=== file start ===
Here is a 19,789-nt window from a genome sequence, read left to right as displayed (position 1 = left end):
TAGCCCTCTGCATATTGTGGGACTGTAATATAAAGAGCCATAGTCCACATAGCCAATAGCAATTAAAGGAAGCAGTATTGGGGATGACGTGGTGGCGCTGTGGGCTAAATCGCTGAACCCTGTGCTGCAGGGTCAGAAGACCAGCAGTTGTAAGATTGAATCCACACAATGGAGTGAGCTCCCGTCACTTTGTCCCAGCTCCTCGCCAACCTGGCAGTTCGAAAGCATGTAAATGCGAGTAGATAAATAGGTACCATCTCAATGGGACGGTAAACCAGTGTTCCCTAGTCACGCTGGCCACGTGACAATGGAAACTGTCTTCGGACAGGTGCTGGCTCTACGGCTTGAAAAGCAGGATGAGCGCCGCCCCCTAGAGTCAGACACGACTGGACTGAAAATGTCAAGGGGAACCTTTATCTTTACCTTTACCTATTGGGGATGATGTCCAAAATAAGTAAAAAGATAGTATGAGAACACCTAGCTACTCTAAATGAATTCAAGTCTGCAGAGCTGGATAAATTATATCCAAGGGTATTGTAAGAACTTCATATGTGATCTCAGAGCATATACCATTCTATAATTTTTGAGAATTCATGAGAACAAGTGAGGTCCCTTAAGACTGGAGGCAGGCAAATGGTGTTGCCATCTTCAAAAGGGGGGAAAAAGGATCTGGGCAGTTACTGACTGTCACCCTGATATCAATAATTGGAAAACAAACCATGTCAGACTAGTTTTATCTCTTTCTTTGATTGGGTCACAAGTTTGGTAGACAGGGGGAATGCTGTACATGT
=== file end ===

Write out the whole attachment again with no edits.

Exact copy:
Here is a 19,789-nt window from a genome sequence, read left to right as displayed (position 1 = left end):
TAGCCCTCTGCATATTGTGGGACTGTAATATAAAGAGCCATAGTCCACATAGCCAATAGCAATTAAAGGAAGCAGTATTGGGGATGACGTGGTGGCGCTGTGGGCTAAATCGCTGAACCCTGTGCTGCAGGGTCAGAAGACCAGCAGTTGTAAGATTGAATCCACACAATGGAGTGAGCTCCCGTCACTTTGTCCCAGCTCCTCGCCAACCTGGCAGTTCGAAAGCATGTAAATGCGAGTAGATAAATAGGTACCATCTCAATGGGACGGTAAACCAGTGTTCCCTAGTCACGCTGGCCACGTGACAATGGAAACTGTCTTCGGACAGGTGCTGGCTCTACGGCTTGAAAAGCAGGATGAGCGCCGCCCCCTAGAGTCAGACACGACTGGACTGAAAATGTCAAGGGGAACCTTTATCTTTACCTTTACCTATTGGGGATGATGTCCAAAATAAGTAAAAAGATAGTATGAGAACACCTAGCTACTCTAAATGAATTCAAGTCTGCAGAGCTGGATAAATTATATCCAAGGGTATTGTAAGAACTTCATATGTGATCTCAGAGCATATACCATTCTATAATTTTTGAGAATTCATGAGAACAAGTGAGGTCCCTTAAGACTGGAGGCAGGCAAATGGTGTTGCCATCTTCAAAAGGGGGGAAAAAGGATCTGGGCAGTTACTGACTGTCACCCTGATATCAATAATTGGAAAACAAACCATGTCAGACTAGTTTTATCTCTTTCTTTGATTGGGTCACAAGTTTGGTAGACAGGGGGAATGCTGTACATGT